Series in Review: Flyers-Sabres 1975
As we hit the homestretch of the Series in Review, it’s time to look back on the two greatest series in Flyers franchise history, the only two that have ended with the Stanley Cup being awarded to the Flyers.
Today, we will look at the second of the two Cups.
The Flyers were the defending champions and after defeating the heavily-favored Bruins a year earlier, had started to earn the respect of the league and were a more likely choice to defend when they went through the playoffs, first sweeping the Toronto Maple Leafs, then managing to avoid being on the wrong side of history, defeating the New York Islanders in seven games after taking a 3-0 series lead.
That left the Buffalo Sabres as the final opponent for the Flyers in 1975, and it was a series that was certainly close and featured some storied moments.
Here is a look back at the 1975 Stanley Cup Final between the Flyers and Sabres.
Game 1: Flyers 4, Sabres 1
Unlike the 1974 Stanley Cup Final, the Flyers started the series on home ice for the first two games. It took until the third period for either team to find the net, but finally at 3:42 of the third, Bill Barber got the Flyers on the board.
Ross Lonsberry added a power-play goal at 7:29 to extend the Flyers lead, but a goal by Rick Martin on the power play got Buffalo on the board at 11:-7. Just 34 seconds later, Bobby Clarke scored on the power play to restore the two-goal lead and Barber added his second goal of the game with 58 seconds remaining to seal the Game 1 win.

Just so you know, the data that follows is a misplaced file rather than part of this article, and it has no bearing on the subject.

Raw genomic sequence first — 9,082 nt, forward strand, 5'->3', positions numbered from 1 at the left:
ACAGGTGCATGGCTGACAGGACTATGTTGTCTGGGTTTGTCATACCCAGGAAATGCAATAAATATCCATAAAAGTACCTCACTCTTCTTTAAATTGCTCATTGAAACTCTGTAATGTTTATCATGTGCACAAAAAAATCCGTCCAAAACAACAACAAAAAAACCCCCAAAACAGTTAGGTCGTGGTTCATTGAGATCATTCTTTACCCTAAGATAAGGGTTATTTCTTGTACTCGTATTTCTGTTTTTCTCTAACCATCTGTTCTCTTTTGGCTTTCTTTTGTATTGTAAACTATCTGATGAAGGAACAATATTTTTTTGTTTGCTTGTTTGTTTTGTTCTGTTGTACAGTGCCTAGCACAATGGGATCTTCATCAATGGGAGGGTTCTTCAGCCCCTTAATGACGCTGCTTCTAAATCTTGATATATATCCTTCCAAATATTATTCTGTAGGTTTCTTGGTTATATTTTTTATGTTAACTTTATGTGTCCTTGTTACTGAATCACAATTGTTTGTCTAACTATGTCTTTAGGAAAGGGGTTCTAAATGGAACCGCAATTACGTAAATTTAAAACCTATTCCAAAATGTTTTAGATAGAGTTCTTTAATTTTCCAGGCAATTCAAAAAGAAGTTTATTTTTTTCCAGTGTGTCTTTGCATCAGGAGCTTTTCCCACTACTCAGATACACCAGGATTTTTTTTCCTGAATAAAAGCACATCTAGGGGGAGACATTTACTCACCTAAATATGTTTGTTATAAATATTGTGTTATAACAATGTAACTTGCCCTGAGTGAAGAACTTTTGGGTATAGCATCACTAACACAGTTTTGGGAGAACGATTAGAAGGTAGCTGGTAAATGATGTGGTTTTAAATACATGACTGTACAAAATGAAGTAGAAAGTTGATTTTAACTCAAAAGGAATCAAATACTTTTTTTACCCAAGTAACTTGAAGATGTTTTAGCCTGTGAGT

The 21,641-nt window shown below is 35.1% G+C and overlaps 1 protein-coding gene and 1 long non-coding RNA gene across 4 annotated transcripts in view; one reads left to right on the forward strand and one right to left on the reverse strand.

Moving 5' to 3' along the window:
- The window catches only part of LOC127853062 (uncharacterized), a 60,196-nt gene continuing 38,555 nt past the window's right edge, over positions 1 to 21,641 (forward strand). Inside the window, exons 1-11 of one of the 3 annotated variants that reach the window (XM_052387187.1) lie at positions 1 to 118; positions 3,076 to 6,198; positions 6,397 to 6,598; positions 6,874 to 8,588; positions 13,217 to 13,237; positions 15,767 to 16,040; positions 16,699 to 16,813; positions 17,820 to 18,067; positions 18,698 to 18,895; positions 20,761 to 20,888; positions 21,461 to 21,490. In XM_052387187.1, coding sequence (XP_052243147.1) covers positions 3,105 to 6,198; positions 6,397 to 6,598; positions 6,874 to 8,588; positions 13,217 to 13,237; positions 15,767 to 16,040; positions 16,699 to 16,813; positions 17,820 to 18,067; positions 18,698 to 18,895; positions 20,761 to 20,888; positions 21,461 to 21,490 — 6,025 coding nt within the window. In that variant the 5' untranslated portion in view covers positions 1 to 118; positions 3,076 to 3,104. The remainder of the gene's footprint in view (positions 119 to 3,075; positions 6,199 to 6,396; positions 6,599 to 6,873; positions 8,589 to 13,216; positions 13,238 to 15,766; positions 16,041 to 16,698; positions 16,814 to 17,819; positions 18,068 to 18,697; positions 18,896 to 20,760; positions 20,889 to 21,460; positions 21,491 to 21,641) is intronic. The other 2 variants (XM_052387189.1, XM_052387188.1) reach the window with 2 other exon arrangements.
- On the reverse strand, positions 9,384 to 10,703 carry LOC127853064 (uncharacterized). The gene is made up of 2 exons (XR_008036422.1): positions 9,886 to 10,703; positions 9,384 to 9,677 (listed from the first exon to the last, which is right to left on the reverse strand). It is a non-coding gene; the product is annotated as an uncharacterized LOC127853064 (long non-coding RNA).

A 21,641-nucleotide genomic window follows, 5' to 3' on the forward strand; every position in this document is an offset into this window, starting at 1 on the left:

Game 2: Flyers 2, Sabres 1
Similar to Game 1, it took some time before either team was able to score in Game 2. It finally happened for the Flyers at 8:24 of the second period when Reggie Leach opened the scoring.
Early in the third, the Sabres tied the game with a goal by Jerry Korab at 2:18. Another power-play goal for the Flyers put them in front for good as Clarke scored at 6:43. That would be the game-winning goal as Bernie Parent shut the door the rest of the way, making 18 saves in the Game 2 win to give the Flyers a 2-0 series lead.
Game 3: Sabres 5, Flyers 4 (F/OT)
The series shifted to Buffalo for Game 3 and it proved to be a game that would go down in history. It is now known as the “Fog Game.” The Buffalo Auditorium did not have an air conditioning system and due to unusual heat in Buffalo in May of 1975, it had an effect on the ice, creating a heavy fog that left players unable to see more than just a few feet in front of them.
Additionally, another strange occurrence happened during this game. A bat appeared in the arena, flying above the rink and around the players. Finally, Sabres forward Jim Lorentz hit the bat with his stick and killed it.